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Cancers 2018, 10(1), 6; https://doi.org/10.3390/cancers10010006

Immune Evasion in Pancreatic Cancer: From Mechanisms to Therapy

1
Cancer Research Program, Hospital del Mar Medical Research Institute (IMIM), Barcelona 08003, Spain
2
Institute of Biomedical Research of Barcelona (IIBB-CSIC), Barcelona 08036, Spain
*
Author to whom correspondence should be addressed.
Received: 1 December 2017 / Revised: 22 December 2017 / Accepted: 27 December 2017 / Published: 3 January 2018
(This article belongs to the Special Issue Latest Development in Pancreatic Cancer)
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Abstract

Pancreatic ductal adenocarcinoma (PDA), the most frequent type of pancreatic cancer, remains one of the most challenging problems for the biomedical and clinical fields, with abysmal survival rates and poor therapy efficiency. Desmoplasia, which is abundant in PDA, can be blamed for much of the mechanisms behind poor drug performance, as it is the main source of the cytokines and chemokines that orchestrate rapid and silent tumor progression to allow tumor cells to be isolated into an extensive fibrotic reaction, which results in inefficient drug delivery. However, since immunotherapy was proclaimed as the breakthrough of the year in 2013, the focus on the stroma of pancreatic cancer has interestingly moved from activated fibroblasts to the immune compartment, trying to understand the immunosuppressive factors that play a part in the strong immune evasion that characterizes PDA. The PDA microenvironment is highly immunosuppressive and is basically composed of T regulatory cells (Tregs), tumor-associated macrophages (TAMs), and myeloid-derived suppressive cells (MDSCs), which block CD8+ T-cell duties in tumor recognition and clearance. Interestingly, preclinical data have highlighted the importance of this immune evasion as the source of resistance to single checkpoint immunotherapies and cancer vaccines and point at pathways that inhibit the immune attack as a key to solve the therapy puzzle. Here, we will discuss the molecular mechanisms involved in PDA immune escape as well as the state of the art of the PDA immunotherapy. View Full-Text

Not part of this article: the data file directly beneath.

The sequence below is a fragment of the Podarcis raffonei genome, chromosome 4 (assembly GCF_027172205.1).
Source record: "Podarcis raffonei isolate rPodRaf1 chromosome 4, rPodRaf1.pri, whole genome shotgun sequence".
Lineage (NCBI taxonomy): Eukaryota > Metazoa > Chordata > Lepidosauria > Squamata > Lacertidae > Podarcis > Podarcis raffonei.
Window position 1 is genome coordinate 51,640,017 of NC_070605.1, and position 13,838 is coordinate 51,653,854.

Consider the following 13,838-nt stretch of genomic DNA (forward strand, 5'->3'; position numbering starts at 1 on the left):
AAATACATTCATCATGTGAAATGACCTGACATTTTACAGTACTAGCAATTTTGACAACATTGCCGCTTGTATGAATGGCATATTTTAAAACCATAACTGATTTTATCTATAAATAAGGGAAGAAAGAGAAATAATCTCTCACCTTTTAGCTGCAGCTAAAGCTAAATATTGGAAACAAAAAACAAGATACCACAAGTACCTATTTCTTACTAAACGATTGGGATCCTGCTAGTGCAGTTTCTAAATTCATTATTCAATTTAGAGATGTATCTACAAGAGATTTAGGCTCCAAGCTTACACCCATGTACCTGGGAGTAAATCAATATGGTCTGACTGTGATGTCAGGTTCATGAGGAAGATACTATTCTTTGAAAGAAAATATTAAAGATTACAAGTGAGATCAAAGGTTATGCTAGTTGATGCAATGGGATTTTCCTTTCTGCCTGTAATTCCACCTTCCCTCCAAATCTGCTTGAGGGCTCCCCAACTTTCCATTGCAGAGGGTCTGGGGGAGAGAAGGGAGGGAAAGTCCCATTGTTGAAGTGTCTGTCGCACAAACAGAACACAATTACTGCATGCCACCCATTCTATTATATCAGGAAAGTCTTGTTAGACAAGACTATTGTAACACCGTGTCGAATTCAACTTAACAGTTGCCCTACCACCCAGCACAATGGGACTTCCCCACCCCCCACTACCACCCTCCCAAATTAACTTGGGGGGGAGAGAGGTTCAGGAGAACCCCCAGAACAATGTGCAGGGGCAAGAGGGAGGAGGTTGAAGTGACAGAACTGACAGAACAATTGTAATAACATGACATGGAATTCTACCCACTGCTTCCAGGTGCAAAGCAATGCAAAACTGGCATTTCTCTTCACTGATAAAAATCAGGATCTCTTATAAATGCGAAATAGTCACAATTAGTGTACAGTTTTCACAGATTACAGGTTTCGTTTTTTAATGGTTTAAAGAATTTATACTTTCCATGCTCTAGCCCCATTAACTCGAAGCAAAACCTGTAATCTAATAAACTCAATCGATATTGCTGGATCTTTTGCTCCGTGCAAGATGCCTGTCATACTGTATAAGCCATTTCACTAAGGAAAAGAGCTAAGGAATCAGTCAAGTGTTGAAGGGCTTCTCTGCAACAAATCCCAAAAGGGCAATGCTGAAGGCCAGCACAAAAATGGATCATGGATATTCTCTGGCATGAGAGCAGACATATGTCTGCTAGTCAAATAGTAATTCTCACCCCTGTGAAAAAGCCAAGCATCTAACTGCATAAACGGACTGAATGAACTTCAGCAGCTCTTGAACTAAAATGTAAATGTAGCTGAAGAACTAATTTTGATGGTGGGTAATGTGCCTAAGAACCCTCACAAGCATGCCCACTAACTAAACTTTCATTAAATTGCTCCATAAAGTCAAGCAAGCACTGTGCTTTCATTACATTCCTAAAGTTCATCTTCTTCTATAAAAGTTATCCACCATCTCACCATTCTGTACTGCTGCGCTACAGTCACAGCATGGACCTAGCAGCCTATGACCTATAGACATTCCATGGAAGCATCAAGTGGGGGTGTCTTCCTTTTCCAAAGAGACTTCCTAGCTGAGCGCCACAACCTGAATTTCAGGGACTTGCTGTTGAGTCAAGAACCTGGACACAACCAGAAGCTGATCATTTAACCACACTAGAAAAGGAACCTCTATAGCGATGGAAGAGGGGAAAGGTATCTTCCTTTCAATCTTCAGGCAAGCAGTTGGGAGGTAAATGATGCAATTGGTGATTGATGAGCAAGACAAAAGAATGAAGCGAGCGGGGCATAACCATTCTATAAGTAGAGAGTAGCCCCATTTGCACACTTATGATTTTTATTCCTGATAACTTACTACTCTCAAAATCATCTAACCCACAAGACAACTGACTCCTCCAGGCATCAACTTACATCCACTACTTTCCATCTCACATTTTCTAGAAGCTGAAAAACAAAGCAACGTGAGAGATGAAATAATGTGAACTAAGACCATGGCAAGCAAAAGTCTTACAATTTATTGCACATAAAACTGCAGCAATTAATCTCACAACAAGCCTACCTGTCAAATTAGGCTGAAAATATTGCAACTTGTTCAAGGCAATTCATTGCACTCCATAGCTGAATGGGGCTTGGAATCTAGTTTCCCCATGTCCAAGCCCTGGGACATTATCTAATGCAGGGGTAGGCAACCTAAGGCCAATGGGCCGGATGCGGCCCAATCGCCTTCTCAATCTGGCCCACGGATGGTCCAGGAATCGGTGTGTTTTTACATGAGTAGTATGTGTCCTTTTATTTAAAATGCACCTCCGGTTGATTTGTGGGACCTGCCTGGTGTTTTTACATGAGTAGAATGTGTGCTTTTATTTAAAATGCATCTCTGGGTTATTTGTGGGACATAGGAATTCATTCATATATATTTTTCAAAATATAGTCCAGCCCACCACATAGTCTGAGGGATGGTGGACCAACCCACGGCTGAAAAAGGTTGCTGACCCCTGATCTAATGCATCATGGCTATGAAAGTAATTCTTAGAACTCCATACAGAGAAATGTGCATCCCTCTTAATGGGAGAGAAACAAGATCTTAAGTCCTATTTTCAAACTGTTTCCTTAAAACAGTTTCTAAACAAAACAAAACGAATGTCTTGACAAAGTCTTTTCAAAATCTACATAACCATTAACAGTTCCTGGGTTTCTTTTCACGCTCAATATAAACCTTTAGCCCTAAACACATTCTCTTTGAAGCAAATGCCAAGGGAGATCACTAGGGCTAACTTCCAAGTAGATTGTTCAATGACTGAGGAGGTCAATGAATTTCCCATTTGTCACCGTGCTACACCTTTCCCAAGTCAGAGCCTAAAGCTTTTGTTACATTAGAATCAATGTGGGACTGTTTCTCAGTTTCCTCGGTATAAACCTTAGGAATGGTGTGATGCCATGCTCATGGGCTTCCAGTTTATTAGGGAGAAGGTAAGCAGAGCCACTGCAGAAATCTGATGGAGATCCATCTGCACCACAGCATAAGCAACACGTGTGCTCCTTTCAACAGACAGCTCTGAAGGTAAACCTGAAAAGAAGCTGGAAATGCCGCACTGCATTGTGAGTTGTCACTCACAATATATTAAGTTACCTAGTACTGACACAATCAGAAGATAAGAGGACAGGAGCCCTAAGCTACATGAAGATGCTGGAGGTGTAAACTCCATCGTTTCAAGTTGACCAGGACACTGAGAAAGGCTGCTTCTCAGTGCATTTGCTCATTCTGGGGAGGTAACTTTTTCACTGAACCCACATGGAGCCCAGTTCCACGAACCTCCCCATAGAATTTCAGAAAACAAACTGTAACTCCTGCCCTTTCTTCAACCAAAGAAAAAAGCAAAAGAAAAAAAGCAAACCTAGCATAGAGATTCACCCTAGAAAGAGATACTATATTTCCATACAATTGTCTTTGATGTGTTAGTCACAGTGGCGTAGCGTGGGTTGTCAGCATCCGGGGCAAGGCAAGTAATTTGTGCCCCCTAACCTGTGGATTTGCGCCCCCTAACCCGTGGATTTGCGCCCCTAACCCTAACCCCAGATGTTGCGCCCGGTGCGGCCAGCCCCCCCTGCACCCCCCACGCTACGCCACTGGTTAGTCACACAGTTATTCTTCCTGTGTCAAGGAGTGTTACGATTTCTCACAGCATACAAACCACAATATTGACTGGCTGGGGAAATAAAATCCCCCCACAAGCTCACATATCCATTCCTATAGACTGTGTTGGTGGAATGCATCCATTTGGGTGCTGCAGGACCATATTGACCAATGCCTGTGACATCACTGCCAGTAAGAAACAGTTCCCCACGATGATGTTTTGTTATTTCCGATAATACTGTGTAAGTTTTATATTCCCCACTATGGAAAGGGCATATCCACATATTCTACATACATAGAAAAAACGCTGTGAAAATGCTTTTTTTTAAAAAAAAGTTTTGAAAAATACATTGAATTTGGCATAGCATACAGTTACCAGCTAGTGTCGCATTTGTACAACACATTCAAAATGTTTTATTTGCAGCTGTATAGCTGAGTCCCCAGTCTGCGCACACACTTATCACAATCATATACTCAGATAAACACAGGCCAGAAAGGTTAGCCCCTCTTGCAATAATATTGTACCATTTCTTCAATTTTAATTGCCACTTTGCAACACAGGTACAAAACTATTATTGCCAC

Keywords: pancreatic cancer; immune surveillance; galectins; immunotherapy; immune checkpoints; stroma pancreatic cancer; immune surveillance; galectins; immunotherapy; immune checkpoints; stroma
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Martinez-Bosch, N.; Vinaixa, J.; Navarro, P. Immune Evasion in Pancreatic Cancer: From Mechanisms to Therapy. Cancers 2018, 10, 6.

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